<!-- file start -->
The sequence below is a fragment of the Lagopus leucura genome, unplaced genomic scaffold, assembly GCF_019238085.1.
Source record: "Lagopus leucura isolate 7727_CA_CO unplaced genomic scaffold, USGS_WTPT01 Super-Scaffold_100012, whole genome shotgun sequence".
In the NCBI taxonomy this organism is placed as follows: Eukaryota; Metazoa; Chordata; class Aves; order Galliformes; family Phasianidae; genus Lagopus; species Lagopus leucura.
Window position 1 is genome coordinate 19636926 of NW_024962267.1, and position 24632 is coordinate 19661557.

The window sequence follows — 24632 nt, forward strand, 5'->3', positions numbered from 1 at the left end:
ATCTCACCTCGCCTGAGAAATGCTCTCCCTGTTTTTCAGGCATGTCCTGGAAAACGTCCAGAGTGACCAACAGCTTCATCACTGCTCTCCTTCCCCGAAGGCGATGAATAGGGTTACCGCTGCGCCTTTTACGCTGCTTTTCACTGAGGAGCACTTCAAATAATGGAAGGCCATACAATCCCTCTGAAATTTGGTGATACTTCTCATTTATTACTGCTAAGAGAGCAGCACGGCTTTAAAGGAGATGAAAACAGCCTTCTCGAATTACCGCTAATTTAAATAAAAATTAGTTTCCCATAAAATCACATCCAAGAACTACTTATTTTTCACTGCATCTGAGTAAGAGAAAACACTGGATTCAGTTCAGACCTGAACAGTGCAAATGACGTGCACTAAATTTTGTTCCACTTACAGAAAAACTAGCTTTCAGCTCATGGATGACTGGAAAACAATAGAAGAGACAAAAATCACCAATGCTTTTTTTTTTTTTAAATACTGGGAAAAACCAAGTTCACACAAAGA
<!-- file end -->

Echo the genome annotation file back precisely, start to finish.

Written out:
The sequence below is a fragment of the Lagopus leucura genome, unplaced genomic scaffold, assembly GCF_019238085.1.
Source record: "Lagopus leucura isolate 7727_CA_CO unplaced genomic scaffold, USGS_WTPT01 Super-Scaffold_100012, whole genome shotgun sequence".
In the NCBI taxonomy this organism is placed as follows: Eukaryota; Metazoa; Chordata; class Aves; order Galliformes; family Phasianidae; genus Lagopus; species Lagopus leucura.
Window position 1 is genome coordinate 19636926 of NW_024962267.1, and position 24632 is coordinate 19661557.

The window sequence follows — 24632 nt, forward strand, 5'->3', positions numbered from 1 at the left end:
ATCTCACCTCGCCTGAGAAATGCTCTCCCTGTTTTTCAGGCATGTCCTGGAAAACGTCCAGAGTGACCAACAGCTTCATCACTGCTCTCCTTCCCCGAAGGCGATGAATAGGGTTACCGCTGCGCCTTTTACGCTGCTTTTCACTGAGGAGCACTTCAAATAATGGAAGGCCATACAATCCCTCTGAAATTTGGTGATACTTCTCATTTATTACTGCTAAGAGAGCAGCACGGCTTTAAAGGAGATGAAAACAGCCTTCTCGAATTACCGCTAATTTAAATAAAAATTAGTTTCCCATAAAATCACATCCAAGAACTACTTATTTTTCACTGCATCTGAGTAAGAGAAAACACTGGATTCAGTTCAGACCTGAACAGTGCAAATGACGTGCACTAAATTTTGTTCCACTTACAGAAAAACTAGCTTTCAGCTCATGGATGACTGGAAAACAATAGAAGAGACAAAAATCACCAATGCTTTTTTTTTTTTTAAATACTGGGAAAAACCAAGTTCACACAAAGA